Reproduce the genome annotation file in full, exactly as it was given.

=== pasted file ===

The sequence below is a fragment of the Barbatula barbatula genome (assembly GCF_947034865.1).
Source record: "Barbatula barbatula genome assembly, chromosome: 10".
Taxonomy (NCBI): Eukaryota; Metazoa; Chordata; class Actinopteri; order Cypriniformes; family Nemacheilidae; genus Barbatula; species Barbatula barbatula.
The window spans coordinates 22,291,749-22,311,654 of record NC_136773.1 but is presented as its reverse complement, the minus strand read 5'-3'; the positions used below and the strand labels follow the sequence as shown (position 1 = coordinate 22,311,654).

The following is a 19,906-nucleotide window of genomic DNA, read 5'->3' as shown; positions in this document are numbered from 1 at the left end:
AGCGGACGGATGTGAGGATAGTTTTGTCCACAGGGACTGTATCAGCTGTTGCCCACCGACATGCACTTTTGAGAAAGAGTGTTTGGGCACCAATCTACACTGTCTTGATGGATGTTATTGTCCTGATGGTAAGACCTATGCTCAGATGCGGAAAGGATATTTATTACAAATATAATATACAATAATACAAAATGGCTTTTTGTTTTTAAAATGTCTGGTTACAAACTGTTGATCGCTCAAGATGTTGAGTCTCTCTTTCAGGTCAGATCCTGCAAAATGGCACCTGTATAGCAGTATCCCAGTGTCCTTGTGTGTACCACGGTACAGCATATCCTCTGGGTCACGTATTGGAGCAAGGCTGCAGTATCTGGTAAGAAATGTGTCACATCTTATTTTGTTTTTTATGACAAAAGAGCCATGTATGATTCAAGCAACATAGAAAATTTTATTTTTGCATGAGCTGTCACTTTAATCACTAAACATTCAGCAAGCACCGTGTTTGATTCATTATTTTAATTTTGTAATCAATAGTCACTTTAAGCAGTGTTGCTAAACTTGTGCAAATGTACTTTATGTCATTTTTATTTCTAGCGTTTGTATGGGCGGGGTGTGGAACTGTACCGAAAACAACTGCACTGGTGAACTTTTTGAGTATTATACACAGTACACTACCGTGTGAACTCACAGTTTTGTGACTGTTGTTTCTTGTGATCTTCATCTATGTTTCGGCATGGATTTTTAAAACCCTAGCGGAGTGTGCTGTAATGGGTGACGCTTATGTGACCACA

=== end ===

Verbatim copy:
The sequence below is a fragment of the Barbatula barbatula genome (assembly GCF_947034865.1).
Source record: "Barbatula barbatula genome assembly, chromosome: 10".
Taxonomy (NCBI): Eukaryota; Metazoa; Chordata; class Actinopteri; order Cypriniformes; family Nemacheilidae; genus Barbatula; species Barbatula barbatula.
The window spans coordinates 22,291,749-22,311,654 of record NC_136773.1 but is presented as its reverse complement, the minus strand read 5'-3'; the positions used below and the strand labels follow the sequence as shown (position 1 = coordinate 22,311,654).

The following is a 19,906-nucleotide window of genomic DNA, read 5'->3' as shown; positions in this document are numbered from 1 at the left end:
AGCGGACGGATGTGAGGATAGTTTTGTCCACAGGGACTGTATCAGCTGTTGCCCACCGACATGCACTTTTGAGAAAGAGTGTTTGGGCACCAATCTACACTGTCTTGATGGATGTTATTGTCCTGATGGTAAGACCTATGCTCAGATGCGGAAAGGATATTTATTACAAATATAATATACAATAATACAAAATGGCTTTTTGTTTTTAAAATGTCTGGTTACAAACTGTTGATCGCTCAAGATGTTGAGTCTCTCTTTCAGGTCAGATCCTGCAAAATGGCACCTGTATAGCAGTATCCCAGTGTCCTTGTGTGTACCACGGTACAGCATATCCTCTGGGTCACGTATTGGAGCAAGGCTGCAGTATCTGGTAAGAAATGTGTCACATCTTATTTTGTTTTTTATGACAAAAGAGCCATGTATGATTCAAGCAACATAGAAAATTTTATTTTTGCATGAGCTGTCACTTTAATCACTAAACATTCAGCAAGCACCGTGTTTGATTCATTATTTTAATTTTGTAATCAATAGTCACTTTAAGCAGTGTTGCTAAACTTGTGCAAATGTACTTTATGTCATTTTTATTTCTAGCGTTTGTATGGGCGGGGTGTGGAACTGTACCGAAAACAACTGCACTGGTGAACTTTTTGAGTATTATACACAGTACACTACCGTGTGAACTCACAGTTTTGTGACTGTTGTTTCTTGTGATCTTCATCTATGTTTCGGCATGGATTTTTAAAACCCTAGCGGAGTGTGCTGTAATGGGTGACGCTTATGTGACCACA